450 Words: San FranciscoWednesday, February 3, 2010 | 7:30 PM
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In this article…
- Davi Millsaps
- Kyle Partridge
- James Stewart
- Josh Hill
- Ryan Villopoto
- Josh Grant
- Ryan Dungey
- Chad Reed
- Mike Alessi
What no one knew at the time of that crash was that Stewart was already hurt. The defending AMA Supercross Champion had landed on privateer Kyle Partridge earlier that evening, one of those wrong-place, wrong-time deals where it appeared that Partridge got the short end of the stick and did not qualify through the LCQ.
But the damage would turn out to be much greater for Stewart. The San Manuel Yamaha rider injured his chest, shoulder and wrist—the last of which would prove the most costly in hindsight. Even after qualifying for the LCQ and crashing with Reed, Stewart gutted out a fifteenth, and then went quiet. And by that, I mean he decided not to tell anyone about his wrist injury.
What followed was a week of guessing on the industry’s part, as well as a short video that the team produced where James answered some questions about his injuries. Then he showed up at Anaheim 2 and, after being called out by shock-jock satellite radio host Jason Ellis over the PA before his heat race for not coming out for opening ceremonies, he gutted out another good finish—third this time, helping him to keep the red-hot Ryan Dungey in his sights.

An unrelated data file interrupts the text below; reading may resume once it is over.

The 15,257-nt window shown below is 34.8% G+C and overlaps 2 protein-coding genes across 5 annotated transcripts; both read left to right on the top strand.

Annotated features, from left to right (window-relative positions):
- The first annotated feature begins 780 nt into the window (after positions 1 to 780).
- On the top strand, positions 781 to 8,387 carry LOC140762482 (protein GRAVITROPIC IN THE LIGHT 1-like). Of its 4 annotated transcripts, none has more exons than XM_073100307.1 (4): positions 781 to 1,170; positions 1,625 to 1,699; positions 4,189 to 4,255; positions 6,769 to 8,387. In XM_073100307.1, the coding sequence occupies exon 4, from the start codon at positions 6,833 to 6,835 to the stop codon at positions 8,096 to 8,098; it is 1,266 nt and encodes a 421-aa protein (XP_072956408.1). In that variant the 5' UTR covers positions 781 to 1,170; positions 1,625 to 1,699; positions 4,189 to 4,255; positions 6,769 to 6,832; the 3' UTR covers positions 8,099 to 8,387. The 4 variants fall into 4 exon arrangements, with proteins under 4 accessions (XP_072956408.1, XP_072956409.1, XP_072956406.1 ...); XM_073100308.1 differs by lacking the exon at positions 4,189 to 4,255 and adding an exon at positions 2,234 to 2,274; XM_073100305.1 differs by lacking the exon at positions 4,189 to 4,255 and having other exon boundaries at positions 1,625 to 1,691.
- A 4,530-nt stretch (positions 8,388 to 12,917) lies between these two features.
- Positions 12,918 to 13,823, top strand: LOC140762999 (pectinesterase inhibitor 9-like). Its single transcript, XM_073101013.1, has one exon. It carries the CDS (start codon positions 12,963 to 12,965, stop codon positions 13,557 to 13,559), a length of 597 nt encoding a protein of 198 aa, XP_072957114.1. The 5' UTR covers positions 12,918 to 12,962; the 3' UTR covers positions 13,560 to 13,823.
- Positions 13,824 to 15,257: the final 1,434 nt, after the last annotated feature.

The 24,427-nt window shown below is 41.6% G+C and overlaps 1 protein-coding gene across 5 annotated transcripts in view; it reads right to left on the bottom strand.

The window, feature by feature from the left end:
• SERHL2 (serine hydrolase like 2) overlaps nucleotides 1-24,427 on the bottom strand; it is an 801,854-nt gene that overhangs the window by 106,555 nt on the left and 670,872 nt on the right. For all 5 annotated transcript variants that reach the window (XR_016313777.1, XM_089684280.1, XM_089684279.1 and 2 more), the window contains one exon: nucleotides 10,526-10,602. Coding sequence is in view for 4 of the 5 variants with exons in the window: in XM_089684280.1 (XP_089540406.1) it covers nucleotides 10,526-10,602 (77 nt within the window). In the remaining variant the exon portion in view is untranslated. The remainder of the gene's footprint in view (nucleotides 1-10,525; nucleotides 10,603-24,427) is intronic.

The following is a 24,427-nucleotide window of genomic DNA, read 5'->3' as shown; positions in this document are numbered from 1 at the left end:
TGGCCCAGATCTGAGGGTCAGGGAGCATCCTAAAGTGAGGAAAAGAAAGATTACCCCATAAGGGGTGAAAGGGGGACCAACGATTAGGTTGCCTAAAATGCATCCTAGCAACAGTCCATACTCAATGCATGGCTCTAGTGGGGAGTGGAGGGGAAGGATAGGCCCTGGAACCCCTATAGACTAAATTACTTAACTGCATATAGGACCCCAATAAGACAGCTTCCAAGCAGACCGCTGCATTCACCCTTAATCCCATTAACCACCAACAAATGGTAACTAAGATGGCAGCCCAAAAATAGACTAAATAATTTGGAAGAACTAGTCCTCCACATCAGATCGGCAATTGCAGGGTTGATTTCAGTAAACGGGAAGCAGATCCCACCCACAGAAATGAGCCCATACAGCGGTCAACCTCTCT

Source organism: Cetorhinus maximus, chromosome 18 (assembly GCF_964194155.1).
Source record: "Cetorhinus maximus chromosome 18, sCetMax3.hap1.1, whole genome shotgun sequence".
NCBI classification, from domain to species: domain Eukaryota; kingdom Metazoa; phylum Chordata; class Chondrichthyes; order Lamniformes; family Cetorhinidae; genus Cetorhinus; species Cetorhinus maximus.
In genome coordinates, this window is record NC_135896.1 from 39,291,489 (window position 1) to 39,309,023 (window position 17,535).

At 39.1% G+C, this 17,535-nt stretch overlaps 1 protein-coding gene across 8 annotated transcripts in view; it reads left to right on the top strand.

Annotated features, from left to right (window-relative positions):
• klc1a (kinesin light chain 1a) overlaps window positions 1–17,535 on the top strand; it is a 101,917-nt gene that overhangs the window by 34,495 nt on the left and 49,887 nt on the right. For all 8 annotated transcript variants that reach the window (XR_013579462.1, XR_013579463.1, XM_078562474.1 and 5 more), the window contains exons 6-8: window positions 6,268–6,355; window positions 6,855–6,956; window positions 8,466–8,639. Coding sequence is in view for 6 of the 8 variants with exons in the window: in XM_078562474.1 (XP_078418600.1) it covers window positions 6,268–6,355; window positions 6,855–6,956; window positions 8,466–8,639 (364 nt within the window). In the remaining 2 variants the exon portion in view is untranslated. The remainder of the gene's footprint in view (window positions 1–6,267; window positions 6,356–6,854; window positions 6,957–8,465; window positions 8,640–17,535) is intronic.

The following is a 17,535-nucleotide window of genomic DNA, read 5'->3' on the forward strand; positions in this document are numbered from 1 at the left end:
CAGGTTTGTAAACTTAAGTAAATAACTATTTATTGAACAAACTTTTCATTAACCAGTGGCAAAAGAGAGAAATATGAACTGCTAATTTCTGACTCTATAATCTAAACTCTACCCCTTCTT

Did you know that Tom Brady of the New England Patriots has spent years deemed “Questionable” on the team’s mandatory injury report? Coach Bill Bellichick preferred to keep the other team guessing rather than let them know of any weaknesses that Brady may have.
Does anyone remember what happened to Mike Alessi at the Thunder Valley National last summer? Everyone knew he had a busted left knee, including his longtime rival Josh Grant. After the two collided on the first lap, it led to lots of finger-pointing, as not to mention more knee surgery for #800…
So we now know that Stewart’s wrist injury was more serious than we thought—he wasn’t out there in SF and it's hard to tell when he will be back—but I personally find it hard to fault him or his team for not wanting to explain his status to any and everyone before he attempted to race. I know some of my colleagues in the media may not agree, but I understand their wanting to keep the situation to themselves.
My point is this: When you are wearing a big red plate with a fat white #1 in the middle of it, you are aware of how easily that may be mistaken for a bulls-eye. Don’t blame James Stewart and Larry Brooks from trying to camouflage it a little, even as they tried desperately to hold on to it.